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Adaka festival stitches together local and international arts and culture

The smell of smoked hide within the Kwanlin Dun Cultural Centre offered a telltale sign that the Adaka Cultural Festival was about to begin.

The smell of smoked hide within the Kwanlin Dun Cultural Centre offered a telltale sign that the Adaka Cultural Festival was about to begin.

Sixteen eight-inch squares created by different indigenous artists were spread out upstairs in the Adaka offices earlier this week.

“You could smell the smoked hide throughout the building. Even at the bottom of the stairs. It’s beautiful. It’s very reflective of the work,” said executive director Charlene Alexander.

The squares are part of this year’s big group project: Carrying Forward Our Traditions.

Indigenous artists from Canada and the United States created their squares using techniques like beading, quills, tufting and fur.

Now the squares will be stitched together to create one large panel to display at the festival, which starts today and runs until July 2. Thousands of people are expected to attend.

Adaka started in Whitehorse in 2011. Since then it has grown from a few tents along Front Street to having a permanent home in the cultural centre.

It’s six days of performances, presentations and public workshops honouring First Nations culture in the Yukon and connecting with others outside the territory.

“A big part of that is inviting guest artists to be a part of the festival so that Yukon artists have a chance to network and share knowledge and skills and build those connections,” said associate producer Caili Steel.

“We always have artists from outside the territory involved, from across the North, from other parts of Canada and international artists as well.”

Artists weren’t given any specific theme or direction for their work on the squares, Alexander said.

“Sometimes you do that. But for this we decided to just let them do something that really reflected them.”

After the festival, Alexander says she hopes to find a permanent home for the panel.

“We also hope to send it to each community so they can share it with their own artists.”

Last year the festival did a similar group project involving master carvers. “So we decided we wanted to do something similar for fine craft artists. Give them the same opportunity to come together with international artists and curators and to be inspired by one another.”

Along with their squares, each of the 16 artists was asked to create a carrying bag, which is what gave the project its name. The resulting variety of bags ranges from a modern beach bag to a traditional First Nations baby carrier.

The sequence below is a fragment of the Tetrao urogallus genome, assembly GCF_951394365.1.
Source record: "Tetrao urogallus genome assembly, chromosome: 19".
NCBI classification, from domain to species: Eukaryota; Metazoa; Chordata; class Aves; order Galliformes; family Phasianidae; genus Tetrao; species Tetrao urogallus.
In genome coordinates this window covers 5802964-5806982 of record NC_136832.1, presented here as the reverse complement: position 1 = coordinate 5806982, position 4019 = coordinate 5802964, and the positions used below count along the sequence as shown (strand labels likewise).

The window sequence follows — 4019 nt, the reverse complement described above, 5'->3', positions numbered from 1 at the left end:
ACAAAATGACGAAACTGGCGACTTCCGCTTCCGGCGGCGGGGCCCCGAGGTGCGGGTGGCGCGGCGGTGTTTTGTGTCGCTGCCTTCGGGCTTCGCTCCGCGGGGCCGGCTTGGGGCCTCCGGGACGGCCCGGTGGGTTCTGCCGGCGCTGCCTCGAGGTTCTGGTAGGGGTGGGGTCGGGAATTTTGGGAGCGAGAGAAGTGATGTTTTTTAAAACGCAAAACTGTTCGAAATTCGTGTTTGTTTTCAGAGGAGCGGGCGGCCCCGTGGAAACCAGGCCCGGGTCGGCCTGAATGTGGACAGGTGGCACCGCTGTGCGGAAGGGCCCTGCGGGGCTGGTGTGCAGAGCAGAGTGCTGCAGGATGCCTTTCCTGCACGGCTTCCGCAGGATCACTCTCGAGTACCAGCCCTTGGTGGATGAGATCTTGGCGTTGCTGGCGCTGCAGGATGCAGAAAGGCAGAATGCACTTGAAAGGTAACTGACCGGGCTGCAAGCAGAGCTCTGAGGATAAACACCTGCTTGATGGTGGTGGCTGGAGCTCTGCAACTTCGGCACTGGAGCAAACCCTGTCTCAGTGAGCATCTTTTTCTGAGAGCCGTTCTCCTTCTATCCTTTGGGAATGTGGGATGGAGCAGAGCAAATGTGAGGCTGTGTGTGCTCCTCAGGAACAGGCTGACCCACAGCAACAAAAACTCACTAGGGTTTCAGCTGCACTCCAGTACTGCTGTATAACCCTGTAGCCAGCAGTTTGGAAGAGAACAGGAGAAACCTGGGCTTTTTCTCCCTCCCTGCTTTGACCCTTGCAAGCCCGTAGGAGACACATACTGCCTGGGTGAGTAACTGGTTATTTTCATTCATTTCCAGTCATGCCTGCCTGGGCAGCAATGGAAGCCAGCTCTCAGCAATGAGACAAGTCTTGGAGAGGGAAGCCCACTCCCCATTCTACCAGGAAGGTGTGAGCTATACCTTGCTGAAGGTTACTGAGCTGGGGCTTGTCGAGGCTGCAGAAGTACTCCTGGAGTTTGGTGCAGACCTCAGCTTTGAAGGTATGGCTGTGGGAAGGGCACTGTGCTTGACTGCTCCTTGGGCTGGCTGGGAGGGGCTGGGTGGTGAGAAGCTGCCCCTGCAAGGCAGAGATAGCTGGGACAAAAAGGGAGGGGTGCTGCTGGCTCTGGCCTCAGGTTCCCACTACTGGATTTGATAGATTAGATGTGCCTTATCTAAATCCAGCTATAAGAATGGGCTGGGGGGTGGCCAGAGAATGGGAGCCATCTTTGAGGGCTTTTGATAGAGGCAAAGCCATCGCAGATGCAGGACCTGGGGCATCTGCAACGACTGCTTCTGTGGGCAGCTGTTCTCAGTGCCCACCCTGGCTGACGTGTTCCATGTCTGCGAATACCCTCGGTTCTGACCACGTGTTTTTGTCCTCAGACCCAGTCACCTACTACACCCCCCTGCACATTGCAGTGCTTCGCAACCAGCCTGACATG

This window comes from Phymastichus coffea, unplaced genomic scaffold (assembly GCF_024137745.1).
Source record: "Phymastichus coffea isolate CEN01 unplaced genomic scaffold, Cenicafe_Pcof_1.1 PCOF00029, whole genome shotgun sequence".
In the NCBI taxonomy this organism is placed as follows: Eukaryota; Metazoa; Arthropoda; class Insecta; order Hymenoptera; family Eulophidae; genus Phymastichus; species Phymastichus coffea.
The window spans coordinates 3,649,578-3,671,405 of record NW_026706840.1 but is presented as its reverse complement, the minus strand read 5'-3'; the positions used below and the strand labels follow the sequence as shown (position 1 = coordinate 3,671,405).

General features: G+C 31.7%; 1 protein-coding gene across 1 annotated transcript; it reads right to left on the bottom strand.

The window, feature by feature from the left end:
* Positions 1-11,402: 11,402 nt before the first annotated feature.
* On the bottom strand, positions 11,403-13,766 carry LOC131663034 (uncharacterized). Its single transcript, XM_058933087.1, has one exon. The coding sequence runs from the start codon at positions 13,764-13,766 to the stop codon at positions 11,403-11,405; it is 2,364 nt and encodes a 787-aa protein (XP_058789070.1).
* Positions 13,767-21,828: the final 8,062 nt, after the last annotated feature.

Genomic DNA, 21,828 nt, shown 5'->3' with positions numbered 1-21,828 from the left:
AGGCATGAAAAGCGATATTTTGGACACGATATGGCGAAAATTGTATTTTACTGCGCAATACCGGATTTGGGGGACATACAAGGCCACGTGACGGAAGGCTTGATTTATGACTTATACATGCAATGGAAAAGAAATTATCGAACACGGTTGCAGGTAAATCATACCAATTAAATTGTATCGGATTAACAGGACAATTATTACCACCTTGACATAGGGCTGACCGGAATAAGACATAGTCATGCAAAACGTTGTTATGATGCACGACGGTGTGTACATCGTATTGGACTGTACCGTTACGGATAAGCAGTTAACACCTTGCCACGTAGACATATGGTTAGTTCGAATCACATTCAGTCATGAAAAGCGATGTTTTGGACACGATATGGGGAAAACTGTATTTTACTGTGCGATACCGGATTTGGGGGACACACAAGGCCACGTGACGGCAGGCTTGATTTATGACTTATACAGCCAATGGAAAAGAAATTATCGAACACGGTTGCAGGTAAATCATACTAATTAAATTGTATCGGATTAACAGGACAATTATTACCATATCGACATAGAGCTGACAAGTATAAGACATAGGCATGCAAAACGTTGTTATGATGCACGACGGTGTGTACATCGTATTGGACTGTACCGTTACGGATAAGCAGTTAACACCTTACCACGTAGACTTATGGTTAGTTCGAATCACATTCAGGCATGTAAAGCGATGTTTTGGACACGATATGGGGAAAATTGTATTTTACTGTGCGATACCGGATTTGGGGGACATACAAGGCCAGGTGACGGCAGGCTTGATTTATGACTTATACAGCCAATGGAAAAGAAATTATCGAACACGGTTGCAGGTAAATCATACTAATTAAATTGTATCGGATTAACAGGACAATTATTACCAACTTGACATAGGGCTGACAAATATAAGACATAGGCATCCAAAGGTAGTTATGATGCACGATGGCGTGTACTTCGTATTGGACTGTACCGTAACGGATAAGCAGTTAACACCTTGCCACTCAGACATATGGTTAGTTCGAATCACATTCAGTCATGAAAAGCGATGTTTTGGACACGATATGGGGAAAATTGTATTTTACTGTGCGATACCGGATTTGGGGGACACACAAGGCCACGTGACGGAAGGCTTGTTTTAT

It’s “going to be a feast for the eyes,” Alexander said.

Interest in the festival is growing.

“We just had a call from someone yesterday from Grande Prairie to register for some workshops and they’re coming up specifically to come to the festival,” Steel said.

“So it’s really become a staple cultural tourism attraction in the territory.”

The combination of modern and traditional First Nations arts is also clear in this year’s Da Ze Tsan fashion show.

About 50 First Nations designers have contributed more than 140 pieces to the show, the closing event on Thursday night.

The show will feature a combination of regalia, more modern pieces and traditional wear.

Interest in fashion by First Nations designers has been growing in recent years, said co-ordinator Chantal Rondeau.

“There’s this attention being paid to what we are doing and what our designs are and how we’re mixing that traditional design into a contemporary feel.”

Among the designers being featured this year is Luxx ready-to-wear, an Edmonton designer whose work has been featured during the Western Canada Fashion Week.

Pieces from Yukon designer Brenda Lee Asp will also be there. The Northern Tutchone, Tahltan, Tlingit mother of two young boys recently showcased her work at the 2014 Couture Fashion Week in Manhattan.

Most of the events at the festival are free. But a few, including the fashion show, require a ticket.

Workshops this year include: youth paddle carving, birch bark basketry and bannock making.

Free presentations include a caribou hide scrapping demonstration, a jigging contest, language lessons, storytelling and a soapberry ice cream demonstration. Movies and documentaries will also be shown. The long list of musical performers this year includes: Han singers, Leela Gilday, Rising Sun Singers, Ed Peekeekoot and Kevin and Jona Barr.

A full schedule for the Adaka Cultural Festival can be found online at:

Contact Ashley Joannou at